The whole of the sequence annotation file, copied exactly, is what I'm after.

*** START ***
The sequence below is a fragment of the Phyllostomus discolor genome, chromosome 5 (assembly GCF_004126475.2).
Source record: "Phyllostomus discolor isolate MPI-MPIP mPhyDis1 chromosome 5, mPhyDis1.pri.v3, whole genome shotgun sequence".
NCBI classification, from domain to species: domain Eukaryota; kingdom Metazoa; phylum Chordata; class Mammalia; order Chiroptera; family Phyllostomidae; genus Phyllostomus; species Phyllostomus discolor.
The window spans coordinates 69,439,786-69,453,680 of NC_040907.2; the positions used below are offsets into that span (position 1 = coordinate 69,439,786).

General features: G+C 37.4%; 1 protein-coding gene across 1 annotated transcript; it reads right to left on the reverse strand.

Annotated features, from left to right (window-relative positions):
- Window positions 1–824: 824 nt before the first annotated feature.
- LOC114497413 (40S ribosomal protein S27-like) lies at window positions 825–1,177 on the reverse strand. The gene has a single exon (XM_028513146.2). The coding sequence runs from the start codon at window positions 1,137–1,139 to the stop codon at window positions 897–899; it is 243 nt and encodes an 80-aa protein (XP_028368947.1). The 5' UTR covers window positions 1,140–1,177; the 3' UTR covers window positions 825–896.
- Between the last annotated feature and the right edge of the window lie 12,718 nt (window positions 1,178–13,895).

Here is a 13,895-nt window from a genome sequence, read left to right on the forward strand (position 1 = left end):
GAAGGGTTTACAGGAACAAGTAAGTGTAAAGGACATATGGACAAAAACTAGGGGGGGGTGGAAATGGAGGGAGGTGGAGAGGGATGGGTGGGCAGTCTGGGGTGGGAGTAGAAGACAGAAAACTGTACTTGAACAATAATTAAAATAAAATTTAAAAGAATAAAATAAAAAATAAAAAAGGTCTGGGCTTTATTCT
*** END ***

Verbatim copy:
The sequence below is a fragment of the Phyllostomus discolor genome, chromosome 5 (assembly GCF_004126475.2).
Source record: "Phyllostomus discolor isolate MPI-MPIP mPhyDis1 chromosome 5, mPhyDis1.pri.v3, whole genome shotgun sequence".
NCBI classification, from domain to species: domain Eukaryota; kingdom Metazoa; phylum Chordata; class Mammalia; order Chiroptera; family Phyllostomidae; genus Phyllostomus; species Phyllostomus discolor.
The window spans coordinates 69,439,786-69,453,680 of NC_040907.2; the positions used below are offsets into that span (position 1 = coordinate 69,439,786).

General features: G+C 37.4%; 1 protein-coding gene across 1 annotated transcript; it reads right to left on the reverse strand.

Annotated features, from left to right (window-relative positions):
- Window positions 1–824: 824 nt before the first annotated feature.
- LOC114497413 (40S ribosomal protein S27-like) lies at window positions 825–1,177 on the reverse strand. The gene has a single exon (XM_028513146.2). The coding sequence runs from the start codon at window positions 1,137–1,139 to the stop codon at window positions 897–899; it is 243 nt and encodes an 80-aa protein (XP_028368947.1). The 5' UTR covers window positions 1,140–1,177; the 3' UTR covers window positions 825–896.
- Between the last annotated feature and the right edge of the window lie 12,718 nt (window positions 1,178–13,895).

Here is a 13,895-nt window from a genome sequence, read left to right on the forward strand (position 1 = left end):
GAAGGGTTTACAGGAACAAGTAAGTGTAAAGGACATATGGACAAAAACTAGGGGGGGGTGGAAATGGAGGGAGGTGGAGAGGGATGGGTGGGCAGTCTGGGGTGGGAGTAGAAGACAGAAAACTGTACTTGAACAATAATTAAAATAAAATTTAAAAGAATAAAATAAAAAATAAAAAAGGTCTGGGCTTTATTCT